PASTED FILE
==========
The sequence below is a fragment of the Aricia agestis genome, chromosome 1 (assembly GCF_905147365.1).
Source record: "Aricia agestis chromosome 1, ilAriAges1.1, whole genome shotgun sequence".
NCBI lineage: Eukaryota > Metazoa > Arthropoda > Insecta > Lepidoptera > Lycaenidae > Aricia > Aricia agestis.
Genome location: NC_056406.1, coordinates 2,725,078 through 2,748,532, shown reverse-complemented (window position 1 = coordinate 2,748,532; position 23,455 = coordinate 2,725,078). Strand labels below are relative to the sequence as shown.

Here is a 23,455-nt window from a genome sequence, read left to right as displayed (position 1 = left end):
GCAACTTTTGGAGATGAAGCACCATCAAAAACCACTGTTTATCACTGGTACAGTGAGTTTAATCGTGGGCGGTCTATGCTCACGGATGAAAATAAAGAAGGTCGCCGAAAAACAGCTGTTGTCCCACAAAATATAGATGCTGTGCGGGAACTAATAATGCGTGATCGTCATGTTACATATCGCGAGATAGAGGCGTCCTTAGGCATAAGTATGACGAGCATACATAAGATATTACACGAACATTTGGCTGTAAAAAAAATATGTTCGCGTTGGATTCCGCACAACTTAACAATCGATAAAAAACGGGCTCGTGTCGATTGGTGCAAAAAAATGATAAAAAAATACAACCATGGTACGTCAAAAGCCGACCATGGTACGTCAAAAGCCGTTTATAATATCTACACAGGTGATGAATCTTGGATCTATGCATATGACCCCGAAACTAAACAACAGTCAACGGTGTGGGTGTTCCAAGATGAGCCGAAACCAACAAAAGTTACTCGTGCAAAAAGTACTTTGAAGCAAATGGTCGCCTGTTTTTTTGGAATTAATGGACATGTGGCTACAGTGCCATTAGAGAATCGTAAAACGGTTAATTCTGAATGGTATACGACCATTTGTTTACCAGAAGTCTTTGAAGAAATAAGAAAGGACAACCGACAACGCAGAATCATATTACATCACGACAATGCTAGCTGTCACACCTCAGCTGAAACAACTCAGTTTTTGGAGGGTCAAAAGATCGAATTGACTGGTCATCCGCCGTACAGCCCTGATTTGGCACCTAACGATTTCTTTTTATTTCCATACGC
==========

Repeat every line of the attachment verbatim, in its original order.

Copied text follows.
The sequence below is a fragment of the Aricia agestis genome, chromosome 1 (assembly GCF_905147365.1).
Source record: "Aricia agestis chromosome 1, ilAriAges1.1, whole genome shotgun sequence".
NCBI lineage: Eukaryota > Metazoa > Arthropoda > Insecta > Lepidoptera > Lycaenidae > Aricia > Aricia agestis.
Genome location: NC_056406.1, coordinates 2,725,078 through 2,748,532, shown reverse-complemented (window position 1 = coordinate 2,748,532; position 23,455 = coordinate 2,725,078). Strand labels below are relative to the sequence as shown.

Here is a 23,455-nt window from a genome sequence, read left to right as displayed (position 1 = left end):
GCAACTTTTGGAGATGAAGCACCATCAAAAACCACTGTTTATCACTGGTACAGTGAGTTTAATCGTGGGCGGTCTATGCTCACGGATGAAAATAAAGAAGGTCGCCGAAAAACAGCTGTTGTCCCACAAAATATAGATGCTGTGCGGGAACTAATAATGCGTGATCGTCATGTTACATATCGCGAGATAGAGGCGTCCTTAGGCATAAGTATGACGAGCATACATAAGATATTACACGAACATTTGGCTGTAAAAAAAATATGTTCGCGTTGGATTCCGCACAACTTAACAATCGATAAAAAACGGGCTCGTGTCGATTGGTGCAAAAAAATGATAAAAAAATACAACCATGGTACGTCAAAAGCCGACCATGGTACGTCAAAAGCCGTTTATAATATCTACACAGGTGATGAATCTTGGATCTATGCATATGACCCCGAAACTAAACAACAGTCAACGGTGTGGGTGTTCCAAGATGAGCCGAAACCAACAAAAGTTACTCGTGCAAAAAGTACTTTGAAGCAAATGGTCGCCTGTTTTTTTGGAATTAATGGACATGTGGCTACAGTGCCATTAGAGAATCGTAAAACGGTTAATTCTGAATGGTATACGACCATTTGTTTACCAGAAGTCTTTGAAGAAATAAGAAAGGACAACCGACAACGCAGAATCATATTACATCACGACAATGCTAGCTGTCACACCTCAGCTGAAACAACTCAGTTTTTGGAGGGTCAAAAGATCGAATTGACTGGTCATCCGCCGTACAGCCCTGATTTGGCACCTAACGATTTCTTTTTATTTCCATACGC